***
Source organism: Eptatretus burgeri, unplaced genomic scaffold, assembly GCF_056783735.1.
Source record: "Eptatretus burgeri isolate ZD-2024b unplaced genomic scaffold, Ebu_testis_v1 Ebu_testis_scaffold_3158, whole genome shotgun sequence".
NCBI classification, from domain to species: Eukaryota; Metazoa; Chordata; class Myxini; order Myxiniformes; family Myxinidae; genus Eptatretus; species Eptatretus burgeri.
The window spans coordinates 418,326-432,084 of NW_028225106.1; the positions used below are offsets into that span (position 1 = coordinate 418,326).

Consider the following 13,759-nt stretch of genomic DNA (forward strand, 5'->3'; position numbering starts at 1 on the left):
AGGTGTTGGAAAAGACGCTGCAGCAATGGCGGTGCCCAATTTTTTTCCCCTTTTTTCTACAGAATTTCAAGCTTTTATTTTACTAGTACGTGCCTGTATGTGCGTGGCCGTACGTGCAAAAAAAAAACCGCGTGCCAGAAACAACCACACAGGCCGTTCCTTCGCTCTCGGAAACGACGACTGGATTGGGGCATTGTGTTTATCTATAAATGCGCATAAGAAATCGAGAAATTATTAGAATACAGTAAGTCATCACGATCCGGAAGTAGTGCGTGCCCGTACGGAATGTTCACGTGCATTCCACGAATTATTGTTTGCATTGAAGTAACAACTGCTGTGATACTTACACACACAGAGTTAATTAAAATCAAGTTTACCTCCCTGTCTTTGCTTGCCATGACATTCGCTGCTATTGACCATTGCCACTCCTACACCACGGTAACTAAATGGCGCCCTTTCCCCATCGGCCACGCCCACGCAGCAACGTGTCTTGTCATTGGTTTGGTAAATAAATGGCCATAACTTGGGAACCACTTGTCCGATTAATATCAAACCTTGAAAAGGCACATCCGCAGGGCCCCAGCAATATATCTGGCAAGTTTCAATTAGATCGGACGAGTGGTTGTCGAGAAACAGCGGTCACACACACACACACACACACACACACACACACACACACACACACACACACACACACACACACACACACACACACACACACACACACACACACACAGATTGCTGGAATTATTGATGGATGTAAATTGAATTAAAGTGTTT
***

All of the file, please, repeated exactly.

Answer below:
Source organism: Eptatretus burgeri, unplaced genomic scaffold, assembly GCF_056783735.1.
Source record: "Eptatretus burgeri isolate ZD-2024b unplaced genomic scaffold, Ebu_testis_v1 Ebu_testis_scaffold_3158, whole genome shotgun sequence".
NCBI classification, from domain to species: Eukaryota; Metazoa; Chordata; class Myxini; order Myxiniformes; family Myxinidae; genus Eptatretus; species Eptatretus burgeri.
The window spans coordinates 418,326-432,084 of NW_028225106.1; the positions used below are offsets into that span (position 1 = coordinate 418,326).

Consider the following 13,759-nt stretch of genomic DNA (forward strand, 5'->3'; position numbering starts at 1 on the left):
AGGTGTTGGAAAAGACGCTGCAGCAATGGCGGTGCCCAATTTTTTTCCCCTTTTTTCTACAGAATTTCAAGCTTTTATTTTACTAGTACGTGCCTGTATGTGCGTGGCCGTACGTGCAAAAAAAAAACCGCGTGCCAGAAACAACCACACAGGCCGTTCCTTCGCTCTCGGAAACGACGACTGGATTGGGGCATTGTGTTTATCTATAAATGCGCATAAGAAATCGAGAAATTATTAGAATACAGTAAGTCATCACGATCCGGAAGTAGTGCGTGCCCGTACGGAATGTTCACGTGCATTCCACGAATTATTGTTTGCATTGAAGTAACAACTGCTGTGATACTTACACACACAGAGTTAATTAAAATCAAGTTTACCTCCCTGTCTTTGCTTGCCATGACATTCGCTGCTATTGACCATTGCCACTCCTACACCACGGTAACTAAATGGCGCCCTTTCCCCATCGGCCACGCCCACGCAGCAACGTGTCTTGTCATTGGTTTGGTAAATAAATGGCCATAACTTGGGAACCACTTGTCCGATTAATATCAAACCTTGAAAAGGCACATCCGCAGGGCCCCAGCAATATATCTGGCAAGTTTCAATTAGATCGGACGAGTGGTTGTCGAGAAACAGCGGTCACACACACACACACACACACACACACACACACACACACACACACACACACACACACACACACACACACACACACACACACACACACACACACACAGATTGCTGGAATTATTGATGGATGTAAATTGAATTAAAGTGTTT